Nottingham electronic-punk duo Sleaford Mods are back with their inferior new album Eton Alive. Having departed from Rough Trade Records, Eton Alive is released via Extreme Eating, a label newly formed by the duo of Sleaford Mods themselves, Jason Williamson and Andrew Fearn.
The overall premise of this album has to be the theme of hierarchies, which Sleaford Mods have focused rather intently on throughout the whole LP. This includes mentions of Instagram fame and money, discussed in opener ‘Into The Payzone’ which examines the ideas of the rising use of intangible money from contactless payment and the monotony of instantaneous transactions. The song’s chorus features a very staccato rhythm of Sleaford Mods singing “Into the payzone, touch card” repetitively. There’s even a mechanistic whirring part in the sound, perhaps representing the creation of money and wealth: something people seem increasingly infatuated with in the digital world. This song seems to set the tone of the album as Sleaford Mods explore the warped world of Instagram models, fame, vanity: “I try to lay off too much cake, cause my core takes first place.”
Defeat is also a common theme presented throughout the album and is particularly prominent on track ‘Top It Up’ which sits in the middle of the track list. The song opens with a monologue: “He’s dead? Yeah, he died, can’t you remember. That’s what you’re here for.” Sleaford Mods then go on to list brands including Adidas, Nike, and Lyle and Scott, and even mention peri peri chicken. The defeat in this song seems to come from the idea of the death of consumer choice and consciousness, putting forth the idea that consumers are overly controlled by the big brands that dominate society.
One of the best things about this album has to be the title. It’s a clever pun that can be interpreted in so many ways. One way to look at it is at the gentle affiliation between Eton Alive and Sleaford Mods’ record label Extreme Eating, perhaps representing this new change for the Sleaford Mods boys. Another way to look at it is the play on words of the traditional English dessert of Eton Mess, which perhaps Sleaford Mods are using as a metaphor for the current political and egotistical state of the UK in the digital age. The metaphor goes further with Eton Alive, suggesting that not only is the UK a mess, but the rise in austerity, gentrification and consumerism is fatal to society in some way, shape or form. Eton itself induces connotations of the infamously elite boarding school, where many British leaders were educated. This once again brings into limelight the theme of hierarchies and elitism discussed so prevalently in this new album.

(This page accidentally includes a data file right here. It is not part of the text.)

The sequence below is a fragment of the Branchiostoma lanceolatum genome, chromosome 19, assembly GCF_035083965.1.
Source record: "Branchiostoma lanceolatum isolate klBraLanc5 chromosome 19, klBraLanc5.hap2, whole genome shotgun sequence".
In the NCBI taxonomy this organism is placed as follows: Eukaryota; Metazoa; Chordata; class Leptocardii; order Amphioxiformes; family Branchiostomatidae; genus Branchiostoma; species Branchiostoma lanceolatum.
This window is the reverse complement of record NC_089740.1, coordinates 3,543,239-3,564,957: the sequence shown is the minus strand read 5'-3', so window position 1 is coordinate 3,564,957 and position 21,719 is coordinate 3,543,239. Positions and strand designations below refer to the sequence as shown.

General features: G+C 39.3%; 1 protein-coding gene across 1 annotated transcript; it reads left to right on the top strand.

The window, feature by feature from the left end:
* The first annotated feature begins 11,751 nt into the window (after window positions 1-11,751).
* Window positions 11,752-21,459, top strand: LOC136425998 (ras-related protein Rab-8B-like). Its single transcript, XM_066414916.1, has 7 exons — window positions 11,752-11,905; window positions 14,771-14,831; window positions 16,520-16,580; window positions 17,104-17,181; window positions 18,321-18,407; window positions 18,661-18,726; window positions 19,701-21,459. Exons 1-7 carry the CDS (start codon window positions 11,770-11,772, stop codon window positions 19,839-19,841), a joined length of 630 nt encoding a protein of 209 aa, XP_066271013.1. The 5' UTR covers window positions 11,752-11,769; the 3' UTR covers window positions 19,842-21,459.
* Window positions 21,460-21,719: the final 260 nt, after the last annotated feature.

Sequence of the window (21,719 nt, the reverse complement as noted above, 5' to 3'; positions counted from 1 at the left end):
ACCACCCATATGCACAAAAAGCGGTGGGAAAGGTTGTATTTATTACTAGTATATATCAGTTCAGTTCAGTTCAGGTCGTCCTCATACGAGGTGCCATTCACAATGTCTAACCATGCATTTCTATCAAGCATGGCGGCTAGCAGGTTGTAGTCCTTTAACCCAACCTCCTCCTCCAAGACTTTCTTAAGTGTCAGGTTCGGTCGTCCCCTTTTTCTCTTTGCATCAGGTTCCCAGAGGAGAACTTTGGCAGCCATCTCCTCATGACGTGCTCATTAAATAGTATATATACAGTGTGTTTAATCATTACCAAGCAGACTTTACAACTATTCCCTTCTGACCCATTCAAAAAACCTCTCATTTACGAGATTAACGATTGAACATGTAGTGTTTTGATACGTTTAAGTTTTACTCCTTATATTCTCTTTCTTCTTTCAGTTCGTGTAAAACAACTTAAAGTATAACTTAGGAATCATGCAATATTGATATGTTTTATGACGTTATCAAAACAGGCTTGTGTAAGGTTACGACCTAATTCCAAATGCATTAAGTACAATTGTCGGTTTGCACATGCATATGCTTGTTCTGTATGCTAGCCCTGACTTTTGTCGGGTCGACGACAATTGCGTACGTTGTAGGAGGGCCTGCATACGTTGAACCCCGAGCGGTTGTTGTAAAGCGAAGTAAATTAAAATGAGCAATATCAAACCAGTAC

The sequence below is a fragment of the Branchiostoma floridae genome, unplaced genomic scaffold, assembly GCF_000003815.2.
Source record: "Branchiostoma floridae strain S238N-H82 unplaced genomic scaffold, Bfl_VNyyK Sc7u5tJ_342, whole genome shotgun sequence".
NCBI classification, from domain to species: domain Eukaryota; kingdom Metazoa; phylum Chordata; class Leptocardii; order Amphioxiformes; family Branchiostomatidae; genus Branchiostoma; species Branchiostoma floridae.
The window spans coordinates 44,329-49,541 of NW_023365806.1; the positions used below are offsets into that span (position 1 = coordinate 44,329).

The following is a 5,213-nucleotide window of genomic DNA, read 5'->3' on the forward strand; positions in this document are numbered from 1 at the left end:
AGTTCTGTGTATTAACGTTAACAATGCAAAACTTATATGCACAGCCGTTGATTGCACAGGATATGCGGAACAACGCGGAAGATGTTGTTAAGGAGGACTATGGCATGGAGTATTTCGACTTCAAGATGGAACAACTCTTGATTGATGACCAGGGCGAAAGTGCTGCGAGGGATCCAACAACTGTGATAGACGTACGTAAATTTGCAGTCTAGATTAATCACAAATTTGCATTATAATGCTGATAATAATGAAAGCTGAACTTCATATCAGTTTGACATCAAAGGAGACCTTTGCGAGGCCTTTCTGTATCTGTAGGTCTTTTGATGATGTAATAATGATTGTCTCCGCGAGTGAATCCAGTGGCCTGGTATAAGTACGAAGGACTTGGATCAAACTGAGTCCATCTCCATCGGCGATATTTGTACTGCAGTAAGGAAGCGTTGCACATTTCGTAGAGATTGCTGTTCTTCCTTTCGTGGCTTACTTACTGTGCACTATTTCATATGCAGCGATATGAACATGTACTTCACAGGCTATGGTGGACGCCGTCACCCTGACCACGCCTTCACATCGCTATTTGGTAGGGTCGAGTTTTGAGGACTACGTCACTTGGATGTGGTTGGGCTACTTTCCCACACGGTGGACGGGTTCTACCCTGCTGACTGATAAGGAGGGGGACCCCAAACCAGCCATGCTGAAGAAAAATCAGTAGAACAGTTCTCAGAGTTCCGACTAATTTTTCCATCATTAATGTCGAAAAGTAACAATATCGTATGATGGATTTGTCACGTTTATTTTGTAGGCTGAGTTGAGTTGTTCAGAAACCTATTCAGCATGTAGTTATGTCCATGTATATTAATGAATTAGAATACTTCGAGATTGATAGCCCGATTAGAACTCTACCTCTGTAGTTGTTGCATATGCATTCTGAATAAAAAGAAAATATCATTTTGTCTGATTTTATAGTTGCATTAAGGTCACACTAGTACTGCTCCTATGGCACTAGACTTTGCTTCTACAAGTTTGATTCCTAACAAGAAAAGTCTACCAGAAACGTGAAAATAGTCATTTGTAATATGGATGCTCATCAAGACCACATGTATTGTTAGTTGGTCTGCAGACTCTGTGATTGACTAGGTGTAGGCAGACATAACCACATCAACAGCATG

The sound of Eton Alive as a whole is rather unsharpened and, at points, even slightly harsh to the ears. Sleaford Mods present some really good ideas which are well articulated with their great lyricism. The problem is that the intelligence of what they are saying is lost behind manufactured backing tracks with underdeveloped electronic keyboard parts and unoriginal drumming. But maybe this is the point: Sleaford Mods are acting as the voice of reason in the messy, uninspiring and manufactured political turmoil of the UK.